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Supermarkets Nearby May Help Kids Lose Some Weight: Study

Coaching on healthy food choices is a plus, too, experts say

By Kathleen Doheny
HealthDay Reporter

THURSDAY, Jan. 21, 2016 (HealthDay News) -- Maybe living close to a large supermarket can help obese children slim down, new research suggests.

"Children enrolled in an obesity intervention program who lived closer to a supermarket decreased their body mass index (BMI) and increased their fruit and vegetable intake," said Dr. Lauren Fiechtner, study lead author and director of nutrition at MassGeneral Hospital for Children in Boston.

But supermarket proximity alone might not have tipped the scales. The kids whose habits changed the most were also enrolled in a weight-loss program and given advice on how to make better food choices, Fiechtner said.

Obesity is a major public health issue in the United States. The percentage of obese children aged 6 to 11 more than doubled to nearly 18 percent between 1980 and 2012, according to the U.S. Centers for Disease Control and Prevention. Previous evidence suggests that access to retailers selling healthful foods might help improve weight.

For the study, published online Jan. 21 in the American Journal of Public Health, researchers followed nearly 500 children, ages 6 to 12, who were participating in an obesity trial in Massachusetts between 2011 and 2013. All had a body mass index (BMI) at or above the 95th percentile. BMI is a measure of body fat based on height and weight.

Some kids received usual care, while others got targeted weight loss interventions, with components such as health coaches, newsletters telling parents how to encourage fruit and vegetable intake, and kid-friendly recipes.

Closeness to a supermarket appeared linked to greater fruit and vegetable intake and weight loss, but had no effect on sugary beverage intake, the study found. Sugary beverages have been linked with weight gain.

With each 1-mile decrease in distance to a supermarket, those in the weight loss group increased their fruit and vegetable intake by .29 servings every day and decreased their BMI a small amount -- an average of 0.04 units -- compared to the usual-care group. For reference, a BMI change of 0.05 units for a 9-year-old girl in the 95th percentile for BMI is 1.1 pounds, according to the study.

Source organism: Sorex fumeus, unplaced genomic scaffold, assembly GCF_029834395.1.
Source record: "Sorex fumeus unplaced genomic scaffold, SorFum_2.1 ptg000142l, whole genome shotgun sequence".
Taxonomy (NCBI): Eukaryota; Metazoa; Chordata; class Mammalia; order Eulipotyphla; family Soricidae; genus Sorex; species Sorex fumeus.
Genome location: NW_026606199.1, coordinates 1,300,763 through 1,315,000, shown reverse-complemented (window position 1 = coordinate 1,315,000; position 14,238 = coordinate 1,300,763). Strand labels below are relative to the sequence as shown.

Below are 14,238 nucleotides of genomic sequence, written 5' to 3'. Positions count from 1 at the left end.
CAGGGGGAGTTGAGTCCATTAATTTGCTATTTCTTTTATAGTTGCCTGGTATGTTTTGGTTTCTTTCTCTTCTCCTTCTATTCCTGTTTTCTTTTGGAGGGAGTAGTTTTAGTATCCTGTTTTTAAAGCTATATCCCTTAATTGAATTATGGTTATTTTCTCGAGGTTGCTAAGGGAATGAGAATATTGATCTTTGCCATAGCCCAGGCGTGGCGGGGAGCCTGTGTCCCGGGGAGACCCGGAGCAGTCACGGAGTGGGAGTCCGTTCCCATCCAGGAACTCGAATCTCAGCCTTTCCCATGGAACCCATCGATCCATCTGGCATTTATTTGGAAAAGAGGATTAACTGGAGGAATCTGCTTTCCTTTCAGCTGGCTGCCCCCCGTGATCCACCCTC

When the researchers plugged in factors such as household income and level of education, the positive effect of a nearby supermarket weakened, however.

Previous research on access to food stores has produced conflicting findings. In one study, Brian Elbel of New York University found children's diets didn't change much after a full-service supermarket opened in their low-income neighborhood.

"We looked at the influence of supermarkets overall," said Elbel, an associate professor of population health and health policy. "These authors looked at the influence specifically for those enrolled in an obesity program. I think this paper shows us that in certain circumstances, including for those who are motivated to lose weight, supermarket access could be an important contributor."

The findings should be interpreted cautiously, said Jennifer Temple, an associate professor in the department of community health and health behavior at the State University of New York at Buffalo, who was not involved in the new study.

The researchers found a link, she said, but "it is impossible to determine whether grocery store proximity caused the difference in BMI change or in fruit and vegetable intake."

Improvements in fruit and vegetable consumption and BMI may be due to other factors, such as household income, she said.

Future research "should focus on weight-loss interventions that are tailored to families that have limited access to grocery stores in order to help them make healthier food choices in the stores and restaurants that are easily available to them," Temple said.

These healthier choices might include purchasing canned and frozen vegetables and/or using local farmers' markets when available, she added.

Fiechtner suggested buying longer-lasting produce. "Apples last one or two weeks sometimes," she pointed out. Oranges tend to outlast grapes and bananas, she noted. Frozen fruit with no sugar added is another option, she said.

More information

For help increasing fruit and vegetable consumption, see Alliance for a Healthier Generation.


SOURCES: Lauren Fiechtner, M.D., M.P.H., director, nutrition, MassGeneral Hospital for Children, Boston; Jennifer Temple, Ph.D., associate professor of exercise and nutrition sciences and community health and health behavior, State University of New York at Buffalo; Brian Elbel, Ph.D., M.P.H., associate professor, population health and health policy, New York University School of Medicine; Jan. 21, 2016, American Journal of Public Health

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